I can not underline the public transportation part enough, though. Last year I had a great yield of balcony grown tobacco plants (thank you, rare warm Norwegian summer) and I set up some sales through a local facebook-group. There was plenty of potential costumers and easy access to all of them by having a simple bus card. That is an amazing privilege to have.

All fantastic upsides. The downside? The greatest limitation for me, or any caveman in an apartment really, is space. Growing food takes up a lot of it. Especially if you are aiming to become as close as possible to self-sustaining. Small Footprint family did a great infographic on that matter on their Pinterest, check it out if you are interested in some rough napkin numbers so you can get feel for it. Now, those numbers don't translate very well to what we are talking about here, but its good to have some figures to play around with.

The picture used as the headline-photo of this article is my second-generation plants (beans, tomato, and peppers) grown out of seeds from the first generation. I wanted to start small and to stuff that I could realistically handle as I'm figuring stuff out as I go: With a proper setup I should be able to continuously grow these three crops so I have fresh produce every week, year round. I am methodically researching each of them, noting down in my calendar how the plants' progress and spice it up with plenty of progress pictures to go with my notes.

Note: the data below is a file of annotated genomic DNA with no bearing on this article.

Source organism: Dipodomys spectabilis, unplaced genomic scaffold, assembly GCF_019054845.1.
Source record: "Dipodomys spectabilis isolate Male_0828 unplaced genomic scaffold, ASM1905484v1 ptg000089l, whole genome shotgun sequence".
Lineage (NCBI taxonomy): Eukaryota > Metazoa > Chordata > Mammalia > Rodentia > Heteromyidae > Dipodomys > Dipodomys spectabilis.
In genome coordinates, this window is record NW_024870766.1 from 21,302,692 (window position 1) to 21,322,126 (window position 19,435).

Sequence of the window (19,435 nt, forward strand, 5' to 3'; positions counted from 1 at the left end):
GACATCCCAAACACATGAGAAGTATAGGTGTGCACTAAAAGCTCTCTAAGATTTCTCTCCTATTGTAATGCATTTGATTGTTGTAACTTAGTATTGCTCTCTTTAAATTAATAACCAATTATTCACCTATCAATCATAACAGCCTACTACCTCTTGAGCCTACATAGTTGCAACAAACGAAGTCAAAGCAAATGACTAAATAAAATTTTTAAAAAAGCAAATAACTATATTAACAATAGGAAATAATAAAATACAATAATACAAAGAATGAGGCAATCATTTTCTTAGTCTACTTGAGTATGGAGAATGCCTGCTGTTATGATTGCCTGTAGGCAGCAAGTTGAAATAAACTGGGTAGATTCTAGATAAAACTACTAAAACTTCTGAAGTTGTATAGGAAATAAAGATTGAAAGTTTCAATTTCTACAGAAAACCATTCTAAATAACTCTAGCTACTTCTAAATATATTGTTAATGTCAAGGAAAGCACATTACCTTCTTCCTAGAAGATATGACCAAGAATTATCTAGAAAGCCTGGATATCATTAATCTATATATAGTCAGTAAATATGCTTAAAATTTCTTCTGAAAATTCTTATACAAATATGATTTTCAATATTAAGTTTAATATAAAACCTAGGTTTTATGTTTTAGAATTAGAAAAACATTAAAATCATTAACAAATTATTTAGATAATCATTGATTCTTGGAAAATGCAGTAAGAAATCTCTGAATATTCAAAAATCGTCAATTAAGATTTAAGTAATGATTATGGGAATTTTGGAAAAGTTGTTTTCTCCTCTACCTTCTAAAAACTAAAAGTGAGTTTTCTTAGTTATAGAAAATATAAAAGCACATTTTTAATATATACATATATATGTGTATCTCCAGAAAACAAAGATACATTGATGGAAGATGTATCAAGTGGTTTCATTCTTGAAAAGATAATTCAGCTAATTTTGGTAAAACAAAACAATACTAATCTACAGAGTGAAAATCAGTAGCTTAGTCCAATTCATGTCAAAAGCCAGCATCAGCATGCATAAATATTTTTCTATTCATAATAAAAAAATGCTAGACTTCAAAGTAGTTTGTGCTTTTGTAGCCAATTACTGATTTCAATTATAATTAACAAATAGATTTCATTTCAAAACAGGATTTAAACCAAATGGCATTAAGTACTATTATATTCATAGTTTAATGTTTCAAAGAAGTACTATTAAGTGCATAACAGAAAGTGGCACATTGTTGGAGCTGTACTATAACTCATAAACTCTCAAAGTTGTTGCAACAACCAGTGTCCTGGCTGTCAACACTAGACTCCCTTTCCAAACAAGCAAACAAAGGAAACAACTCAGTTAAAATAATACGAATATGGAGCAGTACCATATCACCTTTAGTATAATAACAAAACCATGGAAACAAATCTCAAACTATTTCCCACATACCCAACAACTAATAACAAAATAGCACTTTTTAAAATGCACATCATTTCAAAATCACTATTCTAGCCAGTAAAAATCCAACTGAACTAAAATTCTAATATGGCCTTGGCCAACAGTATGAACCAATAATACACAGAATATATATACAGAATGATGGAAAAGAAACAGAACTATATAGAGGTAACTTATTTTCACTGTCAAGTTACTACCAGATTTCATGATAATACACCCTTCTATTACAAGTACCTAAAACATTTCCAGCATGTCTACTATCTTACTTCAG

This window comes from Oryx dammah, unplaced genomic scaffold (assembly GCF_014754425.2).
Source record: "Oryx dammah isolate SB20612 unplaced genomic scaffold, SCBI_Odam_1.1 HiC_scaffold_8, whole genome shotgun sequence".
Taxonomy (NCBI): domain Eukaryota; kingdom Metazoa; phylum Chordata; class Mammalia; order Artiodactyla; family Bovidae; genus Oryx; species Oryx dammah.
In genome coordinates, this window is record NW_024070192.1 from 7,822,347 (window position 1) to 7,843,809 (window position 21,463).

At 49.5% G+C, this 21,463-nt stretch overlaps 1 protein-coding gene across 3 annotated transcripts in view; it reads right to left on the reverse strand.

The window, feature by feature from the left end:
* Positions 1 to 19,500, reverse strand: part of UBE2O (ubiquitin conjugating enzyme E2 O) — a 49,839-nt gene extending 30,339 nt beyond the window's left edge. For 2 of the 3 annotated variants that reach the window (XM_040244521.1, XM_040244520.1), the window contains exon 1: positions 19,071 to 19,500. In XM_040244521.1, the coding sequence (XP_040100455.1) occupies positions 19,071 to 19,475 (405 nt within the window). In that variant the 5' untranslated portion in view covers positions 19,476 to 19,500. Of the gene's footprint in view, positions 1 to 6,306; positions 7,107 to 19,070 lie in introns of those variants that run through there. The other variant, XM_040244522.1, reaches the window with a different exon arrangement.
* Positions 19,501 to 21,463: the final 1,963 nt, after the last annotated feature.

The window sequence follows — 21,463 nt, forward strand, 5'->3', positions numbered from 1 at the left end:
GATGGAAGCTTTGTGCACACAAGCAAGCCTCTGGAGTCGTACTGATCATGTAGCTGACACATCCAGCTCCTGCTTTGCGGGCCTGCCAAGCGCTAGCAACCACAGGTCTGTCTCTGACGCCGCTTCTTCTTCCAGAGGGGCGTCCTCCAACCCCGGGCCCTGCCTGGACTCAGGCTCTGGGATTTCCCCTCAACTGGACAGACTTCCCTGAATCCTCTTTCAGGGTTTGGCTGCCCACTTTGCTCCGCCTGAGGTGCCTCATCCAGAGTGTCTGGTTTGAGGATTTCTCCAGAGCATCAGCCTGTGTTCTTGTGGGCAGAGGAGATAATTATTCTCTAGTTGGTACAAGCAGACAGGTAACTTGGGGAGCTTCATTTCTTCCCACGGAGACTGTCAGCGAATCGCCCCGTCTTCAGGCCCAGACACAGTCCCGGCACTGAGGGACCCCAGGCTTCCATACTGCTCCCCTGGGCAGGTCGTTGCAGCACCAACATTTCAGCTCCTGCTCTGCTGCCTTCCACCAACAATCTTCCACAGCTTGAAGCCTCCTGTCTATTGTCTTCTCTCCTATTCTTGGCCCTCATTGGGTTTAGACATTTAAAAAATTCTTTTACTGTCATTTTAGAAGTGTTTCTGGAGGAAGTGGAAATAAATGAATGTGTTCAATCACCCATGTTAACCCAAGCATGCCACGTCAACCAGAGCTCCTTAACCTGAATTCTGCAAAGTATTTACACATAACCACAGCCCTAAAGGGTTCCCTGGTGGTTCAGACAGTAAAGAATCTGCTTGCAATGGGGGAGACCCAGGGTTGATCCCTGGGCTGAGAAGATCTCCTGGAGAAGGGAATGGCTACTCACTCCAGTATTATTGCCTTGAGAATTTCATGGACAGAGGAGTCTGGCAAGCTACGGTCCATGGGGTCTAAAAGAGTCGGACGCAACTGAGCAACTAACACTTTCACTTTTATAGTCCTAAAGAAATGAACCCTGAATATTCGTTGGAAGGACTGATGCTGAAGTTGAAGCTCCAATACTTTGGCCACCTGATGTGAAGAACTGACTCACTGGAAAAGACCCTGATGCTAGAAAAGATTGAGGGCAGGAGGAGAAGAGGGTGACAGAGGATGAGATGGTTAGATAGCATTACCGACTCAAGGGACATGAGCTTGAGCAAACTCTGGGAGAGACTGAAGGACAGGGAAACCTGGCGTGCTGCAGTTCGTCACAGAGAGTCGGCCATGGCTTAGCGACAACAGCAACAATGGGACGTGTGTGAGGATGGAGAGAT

This second go at growing is going much, much smoother than the last one because of my information gathering and I expect to get even better as I continue growing these. Tapping into online communities (I am partial to the Subbreddit Indoor Garden myself, there are some sweet projects being shared on there!) has been great for me as well, for inspiration and helpful advice.


By starting on a smaller scale and scaling up as I get more knowledgable, my confidence grows (believe me, I was scared to try this at first!) and I can start crunching numbers soon, hopefully before summer, on how to pace the seed-seedling-plant cycle in a rotational manner so I save on counter space, but keep getting produce. When you can start to see where your own limits (in regards to growing-area) is and stretch that out, magic happens. You can get really creative with shelf-space and hanging pots from the ceiling - Some of these plants are gorgeous decoration, adding a breath of fresh air to our living room.

I'll come back to this topic in the spring with some hard, solid numbers for you reading this to show how much I've grown so far on just a kitchen counter. I'm in the process of building a cheap do-it-yourself style hydroponic system that I'll present in the future as well. 

My challenge to you before we part is this: Grow something. Anything. Start today. Plant a seed. Comment below what you are planting and follow up on it with us! We love resistance.

ALEX UTOPIUM 

Scandinavian anti-establishment blogger, editor for the Utopium Blog. Counter-economics, agorist-separatism and Free Market advocate.